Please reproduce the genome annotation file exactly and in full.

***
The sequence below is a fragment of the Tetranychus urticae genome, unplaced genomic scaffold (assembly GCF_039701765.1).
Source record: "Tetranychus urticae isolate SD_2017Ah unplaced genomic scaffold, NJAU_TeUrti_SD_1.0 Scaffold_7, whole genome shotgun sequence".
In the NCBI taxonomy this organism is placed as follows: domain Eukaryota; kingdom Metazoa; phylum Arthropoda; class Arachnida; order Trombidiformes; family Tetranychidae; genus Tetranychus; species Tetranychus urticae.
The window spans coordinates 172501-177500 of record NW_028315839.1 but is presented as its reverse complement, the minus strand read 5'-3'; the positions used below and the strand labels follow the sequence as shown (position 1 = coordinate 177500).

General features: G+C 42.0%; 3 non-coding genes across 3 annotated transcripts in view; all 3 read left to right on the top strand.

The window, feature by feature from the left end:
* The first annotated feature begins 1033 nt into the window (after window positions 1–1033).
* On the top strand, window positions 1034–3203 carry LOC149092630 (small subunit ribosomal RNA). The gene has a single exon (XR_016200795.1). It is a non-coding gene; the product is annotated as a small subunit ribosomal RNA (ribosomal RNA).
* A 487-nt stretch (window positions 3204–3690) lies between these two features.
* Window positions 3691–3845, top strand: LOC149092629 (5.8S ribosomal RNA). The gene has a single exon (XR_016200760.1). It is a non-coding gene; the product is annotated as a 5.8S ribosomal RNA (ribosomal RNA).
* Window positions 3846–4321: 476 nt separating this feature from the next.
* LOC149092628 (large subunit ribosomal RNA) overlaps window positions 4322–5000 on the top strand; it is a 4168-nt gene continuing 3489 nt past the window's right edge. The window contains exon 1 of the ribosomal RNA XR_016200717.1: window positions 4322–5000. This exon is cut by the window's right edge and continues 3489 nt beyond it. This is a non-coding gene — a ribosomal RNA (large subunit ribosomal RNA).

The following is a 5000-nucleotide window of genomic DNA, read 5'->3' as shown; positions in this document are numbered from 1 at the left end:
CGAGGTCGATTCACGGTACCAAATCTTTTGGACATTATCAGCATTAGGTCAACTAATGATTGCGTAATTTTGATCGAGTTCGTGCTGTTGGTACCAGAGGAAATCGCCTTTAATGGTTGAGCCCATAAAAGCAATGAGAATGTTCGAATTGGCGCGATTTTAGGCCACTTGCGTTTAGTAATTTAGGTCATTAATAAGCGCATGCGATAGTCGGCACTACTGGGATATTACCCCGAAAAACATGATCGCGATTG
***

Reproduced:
The sequence below is a fragment of the Tetranychus urticae genome, unplaced genomic scaffold (assembly GCF_039701765.1).
Source record: "Tetranychus urticae isolate SD_2017Ah unplaced genomic scaffold, NJAU_TeUrti_SD_1.0 Scaffold_7, whole genome shotgun sequence".
In the NCBI taxonomy this organism is placed as follows: domain Eukaryota; kingdom Metazoa; phylum Arthropoda; class Arachnida; order Trombidiformes; family Tetranychidae; genus Tetranychus; species Tetranychus urticae.
The window spans coordinates 172501-177500 of record NW_028315839.1 but is presented as its reverse complement, the minus strand read 5'-3'; the positions used below and the strand labels follow the sequence as shown (position 1 = coordinate 177500).

General features: G+C 42.0%; 3 non-coding genes across 3 annotated transcripts in view; all 3 read left to right on the top strand.

The window, feature by feature from the left end:
* The first annotated feature begins 1033 nt into the window (after window positions 1–1033).
* On the top strand, window positions 1034–3203 carry LOC149092630 (small subunit ribosomal RNA). The gene has a single exon (XR_016200795.1). It is a non-coding gene; the product is annotated as a small subunit ribosomal RNA (ribosomal RNA).
* A 487-nt stretch (window positions 3204–3690) lies between these two features.
* Window positions 3691–3845, top strand: LOC149092629 (5.8S ribosomal RNA). The gene has a single exon (XR_016200760.1). It is a non-coding gene; the product is annotated as a 5.8S ribosomal RNA (ribosomal RNA).
* Window positions 3846–4321: 476 nt separating this feature from the next.
* LOC149092628 (large subunit ribosomal RNA) overlaps window positions 4322–5000 on the top strand; it is a 4168-nt gene continuing 3489 nt past the window's right edge. The window contains exon 1 of the ribosomal RNA XR_016200717.1: window positions 4322–5000. This exon is cut by the window's right edge and continues 3489 nt beyond it. This is a non-coding gene — a ribosomal RNA (large subunit ribosomal RNA).

The following is a 5000-nucleotide window of genomic DNA, read 5'->3' as shown; positions in this document are numbered from 1 at the left end:
CGAGGTCGATTCACGGTACCAAATCTTTTGGACATTATCAGCATTAGGTCAACTAATGATTGCGTAATTTTGATCGAGTTCGTGCTGTTGGTACCAGAGGAAATCGCCTTTAATGGTTGAGCCCATAAAAGCAATGAGAATGTTCGAATTGGCGCGATTTTAGGCCACTTGCGTTTAGTAATTTAGGTCATTAATAAGCGCATGCGATAGTCGGCACTACTGGGATATTACCCCGAAAAACATGATCGCGATTG